Walter Laro, 67, Cass’s grandfather, said yesterday from his home in nearby Columbia, N.H., that her funeral will be tomorrow afternoon in Lancaster, about an hour south, with only family and close friends in attendance. Cass’s body was cremated and her remains placed in a pink urn.

“Celina sure did like pink,’’ Laro said.

A service of remembrance will be held at 6:30 p.m. tomorrow at a community school in Canaan, during which friends and relatives will share memories of Cass and watch a slideshow of her life.

Bill Allen, the town’s emergency management director, thanked community members in a speech Friday night for helping with search efforts by donating food and supplies and for holding nightly vigils during the search effort.

“We’ve gone through some pretty tough times these past few weeks,’’ Allen said. “When the North Country goes through trying times, we always come together to get it done.’’

In attendance at the gathering were Cass’s mother, Louisa Noyes; her father, Adam Laro; and her sister, Kayla, 13.

Walter Laro said his son was told by doctors that it was unwise for him to leave the house - he is recovering from a heart condition that kept him hospitalized for 18 days - but he insisted on making it to the dedication ceremony.

“We do appreciate what that town has done for this family,’’ Walter Laro said.

Absent from the gathering was Cass’s stepfather, Wendell Noyes, who friends of the family have said checked himself into a hospital.

Few vestiges remain of the tragedy that struck this town two weeks ago.

The picnic table covered with candles, cards, stuffed animals, and photos of the girl had been removed from the town’s park. Many of the signs advertising a missing child were gone.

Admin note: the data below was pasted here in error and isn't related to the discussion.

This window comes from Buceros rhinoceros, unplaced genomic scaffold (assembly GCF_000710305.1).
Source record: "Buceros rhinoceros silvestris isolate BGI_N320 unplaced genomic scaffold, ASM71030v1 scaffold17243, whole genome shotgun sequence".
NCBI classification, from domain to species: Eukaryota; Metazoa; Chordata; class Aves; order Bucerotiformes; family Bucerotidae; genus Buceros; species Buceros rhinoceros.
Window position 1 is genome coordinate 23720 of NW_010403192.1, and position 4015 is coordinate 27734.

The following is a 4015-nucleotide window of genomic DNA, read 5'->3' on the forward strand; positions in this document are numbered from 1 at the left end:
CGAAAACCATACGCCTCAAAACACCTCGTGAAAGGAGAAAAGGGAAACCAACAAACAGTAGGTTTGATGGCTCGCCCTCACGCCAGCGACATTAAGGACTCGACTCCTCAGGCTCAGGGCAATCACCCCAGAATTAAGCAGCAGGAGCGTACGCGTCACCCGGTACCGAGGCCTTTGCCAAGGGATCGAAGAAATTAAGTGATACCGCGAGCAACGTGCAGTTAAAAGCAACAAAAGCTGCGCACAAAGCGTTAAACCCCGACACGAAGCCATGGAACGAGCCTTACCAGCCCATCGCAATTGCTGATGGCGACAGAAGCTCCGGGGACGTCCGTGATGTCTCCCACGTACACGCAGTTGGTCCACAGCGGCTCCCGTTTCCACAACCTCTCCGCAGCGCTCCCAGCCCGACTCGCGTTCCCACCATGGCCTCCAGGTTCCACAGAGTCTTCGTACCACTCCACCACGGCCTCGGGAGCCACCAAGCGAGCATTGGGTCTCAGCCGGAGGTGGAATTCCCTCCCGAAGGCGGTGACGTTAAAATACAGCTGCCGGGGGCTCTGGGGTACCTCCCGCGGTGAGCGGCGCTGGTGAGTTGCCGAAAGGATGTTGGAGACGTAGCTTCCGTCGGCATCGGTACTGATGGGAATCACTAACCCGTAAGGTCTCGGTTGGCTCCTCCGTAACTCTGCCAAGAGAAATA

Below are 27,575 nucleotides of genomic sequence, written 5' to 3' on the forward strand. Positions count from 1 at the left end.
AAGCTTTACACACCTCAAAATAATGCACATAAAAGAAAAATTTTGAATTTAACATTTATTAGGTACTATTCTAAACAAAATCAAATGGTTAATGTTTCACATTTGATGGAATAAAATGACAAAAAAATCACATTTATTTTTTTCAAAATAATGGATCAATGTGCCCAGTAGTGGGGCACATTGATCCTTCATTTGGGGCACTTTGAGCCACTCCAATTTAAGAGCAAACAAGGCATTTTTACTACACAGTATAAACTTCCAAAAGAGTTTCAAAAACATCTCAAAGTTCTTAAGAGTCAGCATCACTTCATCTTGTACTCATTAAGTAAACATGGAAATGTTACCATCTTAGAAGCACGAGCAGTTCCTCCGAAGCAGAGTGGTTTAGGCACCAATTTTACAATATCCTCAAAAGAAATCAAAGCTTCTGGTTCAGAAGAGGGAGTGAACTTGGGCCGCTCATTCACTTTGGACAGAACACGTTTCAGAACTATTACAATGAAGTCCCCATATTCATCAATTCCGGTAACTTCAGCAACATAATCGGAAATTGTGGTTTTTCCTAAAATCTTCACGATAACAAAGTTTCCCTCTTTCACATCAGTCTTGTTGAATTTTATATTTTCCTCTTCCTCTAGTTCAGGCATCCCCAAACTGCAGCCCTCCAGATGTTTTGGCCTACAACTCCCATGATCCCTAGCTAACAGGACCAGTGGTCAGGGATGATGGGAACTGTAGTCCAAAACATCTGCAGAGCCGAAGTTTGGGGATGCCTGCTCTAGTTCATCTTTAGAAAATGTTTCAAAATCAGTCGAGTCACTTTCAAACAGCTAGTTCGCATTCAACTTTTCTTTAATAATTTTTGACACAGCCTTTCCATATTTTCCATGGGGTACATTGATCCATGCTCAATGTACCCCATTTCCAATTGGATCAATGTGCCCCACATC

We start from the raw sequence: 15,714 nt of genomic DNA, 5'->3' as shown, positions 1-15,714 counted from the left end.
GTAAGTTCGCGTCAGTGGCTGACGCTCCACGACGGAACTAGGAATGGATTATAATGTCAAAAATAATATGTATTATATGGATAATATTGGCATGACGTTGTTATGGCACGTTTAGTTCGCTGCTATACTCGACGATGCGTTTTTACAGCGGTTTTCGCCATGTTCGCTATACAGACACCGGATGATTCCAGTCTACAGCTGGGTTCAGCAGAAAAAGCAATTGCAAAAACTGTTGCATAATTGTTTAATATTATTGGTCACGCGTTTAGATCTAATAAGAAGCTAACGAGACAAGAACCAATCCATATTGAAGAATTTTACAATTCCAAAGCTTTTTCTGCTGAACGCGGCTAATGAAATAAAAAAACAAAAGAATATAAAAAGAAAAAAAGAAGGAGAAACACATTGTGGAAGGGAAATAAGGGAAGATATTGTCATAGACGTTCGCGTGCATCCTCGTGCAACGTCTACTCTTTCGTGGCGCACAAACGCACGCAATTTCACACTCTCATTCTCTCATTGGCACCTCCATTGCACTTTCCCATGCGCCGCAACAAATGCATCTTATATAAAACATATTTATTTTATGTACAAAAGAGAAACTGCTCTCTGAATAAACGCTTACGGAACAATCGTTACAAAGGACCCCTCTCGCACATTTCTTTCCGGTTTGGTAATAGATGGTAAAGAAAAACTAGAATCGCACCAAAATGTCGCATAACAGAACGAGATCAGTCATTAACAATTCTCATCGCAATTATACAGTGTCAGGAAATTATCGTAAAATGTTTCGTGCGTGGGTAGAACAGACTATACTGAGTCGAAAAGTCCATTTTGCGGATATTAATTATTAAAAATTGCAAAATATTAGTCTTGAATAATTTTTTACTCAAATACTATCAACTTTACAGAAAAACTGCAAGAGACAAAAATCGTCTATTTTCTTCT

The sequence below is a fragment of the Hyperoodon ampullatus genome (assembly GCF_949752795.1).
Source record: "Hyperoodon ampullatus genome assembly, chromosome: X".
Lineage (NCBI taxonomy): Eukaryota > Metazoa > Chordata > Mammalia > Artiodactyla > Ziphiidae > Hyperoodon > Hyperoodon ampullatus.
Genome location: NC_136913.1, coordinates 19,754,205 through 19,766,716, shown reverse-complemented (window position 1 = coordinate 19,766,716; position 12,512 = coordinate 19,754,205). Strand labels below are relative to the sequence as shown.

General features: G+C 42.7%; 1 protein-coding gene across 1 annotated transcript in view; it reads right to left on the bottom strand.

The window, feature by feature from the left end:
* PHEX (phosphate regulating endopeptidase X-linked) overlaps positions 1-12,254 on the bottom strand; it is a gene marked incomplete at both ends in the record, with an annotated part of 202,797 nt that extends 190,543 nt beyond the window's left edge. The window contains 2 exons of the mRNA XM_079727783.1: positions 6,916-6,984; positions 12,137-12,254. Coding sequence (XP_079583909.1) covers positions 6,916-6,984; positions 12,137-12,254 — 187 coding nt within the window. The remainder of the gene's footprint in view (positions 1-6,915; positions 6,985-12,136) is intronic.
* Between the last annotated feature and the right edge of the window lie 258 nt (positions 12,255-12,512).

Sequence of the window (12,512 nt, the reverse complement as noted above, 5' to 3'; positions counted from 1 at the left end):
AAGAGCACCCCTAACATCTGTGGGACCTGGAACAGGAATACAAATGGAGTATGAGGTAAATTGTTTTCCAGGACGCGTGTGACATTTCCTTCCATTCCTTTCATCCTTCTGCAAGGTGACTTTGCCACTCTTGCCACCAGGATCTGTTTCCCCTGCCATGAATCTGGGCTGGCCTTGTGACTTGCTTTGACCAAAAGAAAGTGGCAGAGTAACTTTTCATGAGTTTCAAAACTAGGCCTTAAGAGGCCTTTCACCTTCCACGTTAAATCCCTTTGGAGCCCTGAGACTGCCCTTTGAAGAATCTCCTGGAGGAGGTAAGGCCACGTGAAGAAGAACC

And the buzzing of helicopters - a sound that became so familiar during the exhaustive search operations - now came from a commercial helicopter pilot offering five-minute rides for $25.

The pilot, Jared Kaufman, said he was not sure he would be able to bring his helicopter to Stewartstown Day.

Until Thursday, he said, there was a restricted flight zone above the town because of the search and investigation.

Michelle Rancourt, 30, and her 5-year-old son, Peyton, had never been in a helicopter and asked the pilot to circle over the house where the boy’s grandfather lived.

The thrill of soaring over their town was a good antidote to a very sad week.

“The kids definitely needed something to lift their spirits,’’ Rancourt said.

As Canaan resident Margaret Knapp, 63, sold cupcakes and whoopie pies at the bake sale fund-raiser for the North American Martyrs Parish, she said she noticed that attendance was a little lighter this year. For some, she said, it was hard to celebrate after two weeks of heartbreak. But for others, the celebration was a welcome relief.

“Our community needs this,’’ Knapp said.

Leaning in and lowering her voice, she said, “And Celina is here with us.’’

Martine Powers can be reached at mpowers@globe.com.